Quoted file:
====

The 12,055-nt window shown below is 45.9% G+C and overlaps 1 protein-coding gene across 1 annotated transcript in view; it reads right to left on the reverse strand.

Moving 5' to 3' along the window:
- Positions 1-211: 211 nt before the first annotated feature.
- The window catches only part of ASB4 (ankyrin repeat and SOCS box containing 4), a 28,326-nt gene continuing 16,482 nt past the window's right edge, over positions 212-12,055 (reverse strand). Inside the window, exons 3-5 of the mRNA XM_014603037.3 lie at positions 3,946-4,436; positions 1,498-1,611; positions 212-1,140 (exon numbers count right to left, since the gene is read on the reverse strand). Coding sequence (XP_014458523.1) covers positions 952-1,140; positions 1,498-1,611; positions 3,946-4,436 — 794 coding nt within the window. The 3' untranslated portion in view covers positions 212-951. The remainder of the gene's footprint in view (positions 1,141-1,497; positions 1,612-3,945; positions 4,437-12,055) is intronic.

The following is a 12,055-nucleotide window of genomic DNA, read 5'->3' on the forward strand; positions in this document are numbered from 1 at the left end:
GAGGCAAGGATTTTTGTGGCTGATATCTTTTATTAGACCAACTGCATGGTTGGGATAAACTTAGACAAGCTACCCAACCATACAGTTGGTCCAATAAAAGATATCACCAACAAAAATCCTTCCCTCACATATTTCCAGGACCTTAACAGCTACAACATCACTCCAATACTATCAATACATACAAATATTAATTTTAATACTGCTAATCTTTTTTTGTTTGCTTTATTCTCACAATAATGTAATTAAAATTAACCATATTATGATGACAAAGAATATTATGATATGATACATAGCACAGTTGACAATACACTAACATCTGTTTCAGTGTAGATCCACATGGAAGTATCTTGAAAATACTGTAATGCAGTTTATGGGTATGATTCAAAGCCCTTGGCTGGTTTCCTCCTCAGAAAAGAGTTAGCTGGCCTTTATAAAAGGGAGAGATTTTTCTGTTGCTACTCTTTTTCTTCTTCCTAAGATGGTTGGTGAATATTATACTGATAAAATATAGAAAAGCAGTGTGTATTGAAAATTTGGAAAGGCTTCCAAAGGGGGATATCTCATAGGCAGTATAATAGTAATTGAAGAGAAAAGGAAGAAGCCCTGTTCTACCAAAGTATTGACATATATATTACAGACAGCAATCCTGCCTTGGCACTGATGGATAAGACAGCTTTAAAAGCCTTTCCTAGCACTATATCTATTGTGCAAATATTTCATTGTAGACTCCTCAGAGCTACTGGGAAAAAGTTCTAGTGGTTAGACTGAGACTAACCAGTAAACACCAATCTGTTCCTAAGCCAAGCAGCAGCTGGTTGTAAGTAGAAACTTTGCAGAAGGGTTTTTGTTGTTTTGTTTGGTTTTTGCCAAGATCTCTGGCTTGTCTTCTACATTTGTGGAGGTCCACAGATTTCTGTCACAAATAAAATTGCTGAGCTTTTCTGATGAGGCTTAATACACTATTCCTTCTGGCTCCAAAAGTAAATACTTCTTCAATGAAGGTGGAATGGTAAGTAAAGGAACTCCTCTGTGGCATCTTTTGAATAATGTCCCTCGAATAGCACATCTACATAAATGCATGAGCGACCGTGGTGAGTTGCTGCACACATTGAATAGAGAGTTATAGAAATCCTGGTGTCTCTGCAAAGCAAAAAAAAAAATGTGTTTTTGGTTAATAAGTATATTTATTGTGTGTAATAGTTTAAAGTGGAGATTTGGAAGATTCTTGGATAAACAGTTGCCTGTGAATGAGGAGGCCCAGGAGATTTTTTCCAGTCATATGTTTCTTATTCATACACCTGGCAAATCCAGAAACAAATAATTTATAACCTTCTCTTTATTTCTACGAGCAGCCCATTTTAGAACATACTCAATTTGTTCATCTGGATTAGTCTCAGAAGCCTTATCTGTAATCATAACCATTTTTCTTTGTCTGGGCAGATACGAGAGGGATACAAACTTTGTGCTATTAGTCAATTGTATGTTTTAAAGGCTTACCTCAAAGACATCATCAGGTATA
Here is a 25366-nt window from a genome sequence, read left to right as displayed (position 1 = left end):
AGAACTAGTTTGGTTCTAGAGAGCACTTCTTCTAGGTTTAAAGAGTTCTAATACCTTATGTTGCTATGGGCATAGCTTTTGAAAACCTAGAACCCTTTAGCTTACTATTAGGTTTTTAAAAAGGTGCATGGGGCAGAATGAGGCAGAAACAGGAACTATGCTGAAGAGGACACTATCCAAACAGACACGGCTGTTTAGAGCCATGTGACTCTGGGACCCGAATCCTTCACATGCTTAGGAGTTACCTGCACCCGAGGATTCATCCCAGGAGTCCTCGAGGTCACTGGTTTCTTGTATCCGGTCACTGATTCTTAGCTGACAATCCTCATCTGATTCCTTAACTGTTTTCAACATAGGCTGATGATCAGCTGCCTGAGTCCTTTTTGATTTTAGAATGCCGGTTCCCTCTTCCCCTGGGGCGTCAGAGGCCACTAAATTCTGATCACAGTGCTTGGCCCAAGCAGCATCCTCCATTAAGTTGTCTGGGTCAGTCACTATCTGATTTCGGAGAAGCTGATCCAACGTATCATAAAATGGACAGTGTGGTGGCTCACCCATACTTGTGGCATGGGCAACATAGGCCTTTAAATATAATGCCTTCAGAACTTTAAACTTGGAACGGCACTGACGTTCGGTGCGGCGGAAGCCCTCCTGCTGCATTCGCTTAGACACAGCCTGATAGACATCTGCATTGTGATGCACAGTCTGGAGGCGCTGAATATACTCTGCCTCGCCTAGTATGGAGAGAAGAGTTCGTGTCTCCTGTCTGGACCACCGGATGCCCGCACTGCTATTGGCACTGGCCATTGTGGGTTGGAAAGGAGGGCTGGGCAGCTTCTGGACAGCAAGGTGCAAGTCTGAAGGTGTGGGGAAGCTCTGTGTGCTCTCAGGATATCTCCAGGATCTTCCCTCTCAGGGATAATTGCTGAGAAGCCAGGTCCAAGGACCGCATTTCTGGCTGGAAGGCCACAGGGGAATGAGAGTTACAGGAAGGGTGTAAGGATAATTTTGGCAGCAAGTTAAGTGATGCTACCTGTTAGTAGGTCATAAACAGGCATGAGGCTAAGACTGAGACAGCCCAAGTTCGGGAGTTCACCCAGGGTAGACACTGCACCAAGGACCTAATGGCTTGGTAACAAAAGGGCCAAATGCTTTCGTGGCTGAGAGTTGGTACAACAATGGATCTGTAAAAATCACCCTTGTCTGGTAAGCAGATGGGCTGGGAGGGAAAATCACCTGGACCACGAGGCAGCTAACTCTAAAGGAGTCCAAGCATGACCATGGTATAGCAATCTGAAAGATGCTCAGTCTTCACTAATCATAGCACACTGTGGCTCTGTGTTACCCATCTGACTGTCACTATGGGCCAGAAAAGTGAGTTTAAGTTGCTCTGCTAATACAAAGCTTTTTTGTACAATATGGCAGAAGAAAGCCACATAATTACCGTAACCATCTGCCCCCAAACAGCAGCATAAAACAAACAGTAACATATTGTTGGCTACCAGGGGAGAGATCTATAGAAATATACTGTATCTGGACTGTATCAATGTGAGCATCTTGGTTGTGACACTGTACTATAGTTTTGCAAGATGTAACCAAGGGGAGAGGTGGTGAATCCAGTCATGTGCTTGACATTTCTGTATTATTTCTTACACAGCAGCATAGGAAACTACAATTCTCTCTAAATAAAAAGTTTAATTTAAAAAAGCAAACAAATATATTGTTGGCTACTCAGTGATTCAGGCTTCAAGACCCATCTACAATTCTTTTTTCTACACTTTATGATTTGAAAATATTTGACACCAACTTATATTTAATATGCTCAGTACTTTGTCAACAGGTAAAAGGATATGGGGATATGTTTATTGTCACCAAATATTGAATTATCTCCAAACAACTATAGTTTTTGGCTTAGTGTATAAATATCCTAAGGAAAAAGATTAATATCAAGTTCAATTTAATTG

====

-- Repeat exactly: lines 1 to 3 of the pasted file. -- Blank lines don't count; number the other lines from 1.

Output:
The 12,055-nt window shown below is 45.9% G+C and overlaps 1 protein-coding gene across 1 annotated transcript in view; it reads right to left on the reverse strand.

Moving 5' to 3' along the window:
- Positions 1-211: 211 nt before the first annotated feature.